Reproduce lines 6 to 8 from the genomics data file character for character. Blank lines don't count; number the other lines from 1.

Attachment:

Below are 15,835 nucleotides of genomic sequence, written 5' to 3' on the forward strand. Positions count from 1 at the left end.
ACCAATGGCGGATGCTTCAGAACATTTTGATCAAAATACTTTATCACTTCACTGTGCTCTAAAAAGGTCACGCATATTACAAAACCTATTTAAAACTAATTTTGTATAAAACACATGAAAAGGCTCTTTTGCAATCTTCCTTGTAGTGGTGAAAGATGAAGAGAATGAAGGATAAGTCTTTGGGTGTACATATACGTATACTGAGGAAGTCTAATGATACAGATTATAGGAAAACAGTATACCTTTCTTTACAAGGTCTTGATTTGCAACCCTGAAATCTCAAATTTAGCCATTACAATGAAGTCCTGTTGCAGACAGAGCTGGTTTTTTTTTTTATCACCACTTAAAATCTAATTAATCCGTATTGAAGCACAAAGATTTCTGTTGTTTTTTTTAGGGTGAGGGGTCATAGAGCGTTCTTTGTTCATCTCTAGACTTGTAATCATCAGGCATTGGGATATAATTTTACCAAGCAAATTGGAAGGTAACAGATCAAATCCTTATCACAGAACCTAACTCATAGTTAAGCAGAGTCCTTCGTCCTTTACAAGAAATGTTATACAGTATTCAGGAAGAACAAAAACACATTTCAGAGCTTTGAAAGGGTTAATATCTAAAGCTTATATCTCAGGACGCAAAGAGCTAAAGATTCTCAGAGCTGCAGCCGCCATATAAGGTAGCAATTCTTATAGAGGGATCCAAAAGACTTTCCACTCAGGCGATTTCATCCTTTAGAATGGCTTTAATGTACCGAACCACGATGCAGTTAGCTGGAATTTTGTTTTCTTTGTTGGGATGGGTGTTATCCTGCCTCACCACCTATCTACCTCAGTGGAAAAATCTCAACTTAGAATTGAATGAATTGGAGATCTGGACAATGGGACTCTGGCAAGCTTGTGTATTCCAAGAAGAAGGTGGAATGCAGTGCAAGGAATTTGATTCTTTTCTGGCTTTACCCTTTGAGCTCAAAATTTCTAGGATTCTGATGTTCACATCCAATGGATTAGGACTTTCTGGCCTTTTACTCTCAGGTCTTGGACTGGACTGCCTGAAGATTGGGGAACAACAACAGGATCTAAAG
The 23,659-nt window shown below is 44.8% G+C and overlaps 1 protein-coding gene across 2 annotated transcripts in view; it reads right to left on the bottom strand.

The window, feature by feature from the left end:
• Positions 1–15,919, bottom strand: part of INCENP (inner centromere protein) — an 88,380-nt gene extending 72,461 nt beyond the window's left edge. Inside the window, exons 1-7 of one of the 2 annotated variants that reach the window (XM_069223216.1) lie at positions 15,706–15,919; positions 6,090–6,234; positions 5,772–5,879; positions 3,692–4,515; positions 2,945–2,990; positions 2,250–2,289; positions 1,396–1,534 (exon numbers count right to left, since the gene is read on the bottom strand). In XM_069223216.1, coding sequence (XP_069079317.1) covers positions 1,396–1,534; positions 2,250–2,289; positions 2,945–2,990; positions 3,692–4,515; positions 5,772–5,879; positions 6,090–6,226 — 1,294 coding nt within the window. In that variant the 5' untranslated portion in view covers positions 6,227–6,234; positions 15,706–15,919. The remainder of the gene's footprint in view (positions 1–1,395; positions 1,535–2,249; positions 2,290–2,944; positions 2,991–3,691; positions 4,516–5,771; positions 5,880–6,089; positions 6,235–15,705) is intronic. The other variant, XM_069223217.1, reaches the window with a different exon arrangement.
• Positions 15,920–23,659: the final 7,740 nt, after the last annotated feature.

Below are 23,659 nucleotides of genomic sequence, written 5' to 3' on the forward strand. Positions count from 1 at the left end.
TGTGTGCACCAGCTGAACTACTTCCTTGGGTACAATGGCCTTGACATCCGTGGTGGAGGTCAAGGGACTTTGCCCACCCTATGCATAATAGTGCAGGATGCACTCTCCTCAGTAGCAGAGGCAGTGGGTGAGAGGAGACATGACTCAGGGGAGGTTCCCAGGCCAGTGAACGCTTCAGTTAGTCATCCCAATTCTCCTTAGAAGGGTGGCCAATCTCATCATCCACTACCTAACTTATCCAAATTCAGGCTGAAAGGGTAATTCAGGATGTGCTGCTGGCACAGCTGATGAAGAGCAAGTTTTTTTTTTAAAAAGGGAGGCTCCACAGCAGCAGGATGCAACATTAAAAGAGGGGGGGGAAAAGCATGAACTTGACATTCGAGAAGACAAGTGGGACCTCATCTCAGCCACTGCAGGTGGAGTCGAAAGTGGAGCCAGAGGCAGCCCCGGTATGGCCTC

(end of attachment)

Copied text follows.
• Positions 15,920–23,659: the final 7,740 nt, after the last annotated feature.

Below are 23,659 nucleotides of genomic sequence, written 5' to 3' on the forward strand. Positions count from 1 at the left end.
TGTGTGCACCAGCTGAACTACTTCCTTGGGTACAATGGCCTTGACATCCGTGGTGGAGGTCAAGGGACTTTGCCCACCCTATGCATAATAGTGCAGGATGCACTCTCCTCAGTAGCAGAGGCAGTGGGTGAGAGGAGACATGACTCAGGGGAGGTTCCCAGGCCAGTGAACGCTTCAGTTAGTCATCCCAATTCTCCTTAGAAGGGTGGCCAATCTCATCATCCACTACCTAACTTATCCAAATTCAGGCTGAAAGGGTAATTCAGGATGTGCTGCTGGCACAGCTGATGAAGAGCAAGTTTTTTTTTTAAAAAGGGAGGCTCCACAGCAGCAGGATGCAACATTAAAAGAGGGGGGGGAAAAGCATGAACTTGACATTCGAGAAGACAAGTGGGACCTCATCTCAGCCACTGCAGGTGGAGTCGAAAGTGGAGCCAGAGGCAGCCCCGGTATGGCCTC